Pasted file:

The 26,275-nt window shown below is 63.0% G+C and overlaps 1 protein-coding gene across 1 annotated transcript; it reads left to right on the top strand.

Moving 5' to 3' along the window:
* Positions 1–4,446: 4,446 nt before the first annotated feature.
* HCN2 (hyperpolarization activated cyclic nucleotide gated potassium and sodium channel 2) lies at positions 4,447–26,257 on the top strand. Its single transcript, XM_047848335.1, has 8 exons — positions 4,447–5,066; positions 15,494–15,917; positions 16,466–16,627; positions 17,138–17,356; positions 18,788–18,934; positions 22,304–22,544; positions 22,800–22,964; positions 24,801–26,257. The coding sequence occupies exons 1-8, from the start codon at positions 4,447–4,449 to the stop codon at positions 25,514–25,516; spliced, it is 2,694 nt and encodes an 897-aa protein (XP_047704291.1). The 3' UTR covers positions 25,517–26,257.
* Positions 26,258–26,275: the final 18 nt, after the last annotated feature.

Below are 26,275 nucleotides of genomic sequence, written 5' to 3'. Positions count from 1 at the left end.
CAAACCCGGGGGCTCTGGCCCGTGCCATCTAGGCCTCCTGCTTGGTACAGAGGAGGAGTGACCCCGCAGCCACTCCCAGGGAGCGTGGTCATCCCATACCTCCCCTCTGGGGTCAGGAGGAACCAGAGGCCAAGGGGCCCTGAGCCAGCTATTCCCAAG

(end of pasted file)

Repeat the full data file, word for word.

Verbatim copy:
The 26,275-nt window shown below is 63.0% G+C and overlaps 1 protein-coding gene across 1 annotated transcript; it reads left to right on the top strand.

Moving 5' to 3' along the window:
* Positions 1–4,446: 4,446 nt before the first annotated feature.
* HCN2 (hyperpolarization activated cyclic nucleotide gated potassium and sodium channel 2) lies at positions 4,447–26,257 on the top strand. Its single transcript, XM_047848335.1, has 8 exons — positions 4,447–5,066; positions 15,494–15,917; positions 16,466–16,627; positions 17,138–17,356; positions 18,788–18,934; positions 22,304–22,544; positions 22,800–22,964; positions 24,801–26,257. The coding sequence occupies exons 1-8, from the start codon at positions 4,447–4,449 to the stop codon at positions 25,514–25,516; spliced, it is 2,694 nt and encodes an 897-aa protein (XP_047704291.1). The 3' UTR covers positions 25,517–26,257.
* Positions 26,258–26,275: the final 18 nt, after the last annotated feature.

Below are 26,275 nucleotides of genomic sequence, written 5' to 3'. Positions count from 1 at the left end.
CAAACCCGGGGGCTCTGGCCCGTGCCATCTAGGCCTCCTGCTTGGTACAGAGGAGGAGTGACCCCGCAGCCACTCCCAGGGAGCGTGGTCATCCCATACCTCCCCTCTGGGGTCAGGAGGAACCAGAGGCCAAGGGGCCCTGAGCCAGCTATTCCCAAG